Retinoblastoma is a cancer of early childhood. The eye tumor can even affect developing fetuses. The disease usually is diagnosed when a child is 1 to 2 years old, with the first noticeable sign often being a cloudy white pupil—a white-eye in a photo, rather than the normal red-eye effect. Today, as compared to when Aldridge was treated as a baby, retinoblastoma treatment can be finely focused, including chemotherapy injections and novel therapies.
Rachel Brennan, MD, of St. Jude Oncology, has a particular interest in retinoblastoma, its therapy and late effects. She has treated children as young as 3 weeks old and as old as 10 years.
“With better than 95 percent survival rate when retinoblastoma is confined to the eye, you have to be extremely careful with the therapy,” Brennan says.
“You’re curing 2-year-olds who have decades of life ahead of them. With high survival rates, you want to make sure therapies can be tailored to the patient—to provide enough therapy but not over-treat. It’s a very fine line. Long-term, retinoblastoma survivors do very well. But the question is: For those who do not do as well, where are the deficits?”
The horizon’s edge
Brennan recently worked with St. Jude Psychology chair Sean Phipps, PhD, and others on the first-known study to follow developmental function of extremely young retinoblastoma patients. The results, published in the Journal of Clinical Oncology, were unexpected. Develop-mental functioning among the children, tested at 6 months and 1, 2, 3 and 5 years, slowly declined until age 5. Many of the 5-year-olds scored significantly below average. The decline was most pronounced in children whose treatment consisted solely of surgical removal of the eye, with no additional therapy. The researchers suspect that children who did not receive additional treatments may have had a reduced exposure to rehabilitative services.
Phipps and his team will conduct further studies to examine whether the declines continue over time, level off or lead to subsequent recovery.
“We are going to bring these kids back when they hit age 10 and assess them again,” Phipps says. “At that age, we can assess them in a much more finely grained way and look at issues such as attention and working memory, processing speed and other neuropsychological factors.”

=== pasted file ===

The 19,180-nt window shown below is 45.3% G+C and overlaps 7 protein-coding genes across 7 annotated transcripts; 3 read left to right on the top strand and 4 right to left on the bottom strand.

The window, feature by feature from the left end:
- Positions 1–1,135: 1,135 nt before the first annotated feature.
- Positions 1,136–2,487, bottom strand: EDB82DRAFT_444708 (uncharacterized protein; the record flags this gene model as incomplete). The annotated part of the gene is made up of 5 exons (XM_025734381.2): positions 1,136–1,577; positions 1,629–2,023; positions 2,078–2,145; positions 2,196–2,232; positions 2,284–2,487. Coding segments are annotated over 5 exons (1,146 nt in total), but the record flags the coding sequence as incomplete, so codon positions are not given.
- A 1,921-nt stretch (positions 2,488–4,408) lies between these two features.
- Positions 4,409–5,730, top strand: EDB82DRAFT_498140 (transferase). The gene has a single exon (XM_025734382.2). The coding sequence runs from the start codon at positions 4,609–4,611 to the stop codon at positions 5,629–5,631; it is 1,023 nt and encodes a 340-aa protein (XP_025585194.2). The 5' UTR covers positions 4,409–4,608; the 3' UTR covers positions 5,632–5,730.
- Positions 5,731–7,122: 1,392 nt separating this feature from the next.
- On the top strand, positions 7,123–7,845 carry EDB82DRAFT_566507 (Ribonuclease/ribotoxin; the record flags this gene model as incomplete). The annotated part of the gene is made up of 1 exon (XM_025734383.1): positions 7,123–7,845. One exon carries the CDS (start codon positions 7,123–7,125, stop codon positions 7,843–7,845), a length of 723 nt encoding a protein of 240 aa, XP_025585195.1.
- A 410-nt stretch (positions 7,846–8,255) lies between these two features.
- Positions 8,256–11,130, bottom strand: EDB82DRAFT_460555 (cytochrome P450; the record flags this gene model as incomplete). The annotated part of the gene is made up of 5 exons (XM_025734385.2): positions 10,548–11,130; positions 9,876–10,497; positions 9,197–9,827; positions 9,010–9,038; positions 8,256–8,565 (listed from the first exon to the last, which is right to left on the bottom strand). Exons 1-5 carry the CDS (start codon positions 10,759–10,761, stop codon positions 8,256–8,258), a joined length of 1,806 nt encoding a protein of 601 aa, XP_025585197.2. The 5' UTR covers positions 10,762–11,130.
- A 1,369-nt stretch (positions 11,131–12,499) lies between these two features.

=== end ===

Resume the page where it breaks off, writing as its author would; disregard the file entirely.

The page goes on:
Why is it important to study these patients on a long-term basis?
“A cancer survivor is a survivor for life,” Brennan says. “We want those survivors to live the fullest lives they can. So the treatment team is looking long-term, at the very edge of the horizon.”
St. Jude is using functional imaging to examine brain development and to evaluate how the brain compensates in the wake of retinoblastoma.
“We’re really trying to move our survivor projects forward,” Brennan says. “The psychology team is bringing the survivors back five years out. It’s no small task, so we want to be asking the right questions. I love this group of patients; I love the cooperation at St. Jude.”
Encouraging other survivors
The phenomenal thing, Brennan adds, is that the children compensate well. “They’re incredible,” she says.
And their parents?
“I trust these parents,” Brennan says. “A parent’s job is to know when something is wrong with their children and to advocate.”
Terry Aldridge couldn’t agree more about the importance of parents. “I was blessed to have a mother like mine, a great mother,” says Aldridge, who is now a father and grandfather himself. “She sacrificed for me.
“So, now, if there’s anything I possibly can do to help a mother and her child, I want to do it. I want to help. I tell them: ‘Be encouraged. Don’t give up. Have hope.’”
Abridged from Promise, Winter 2015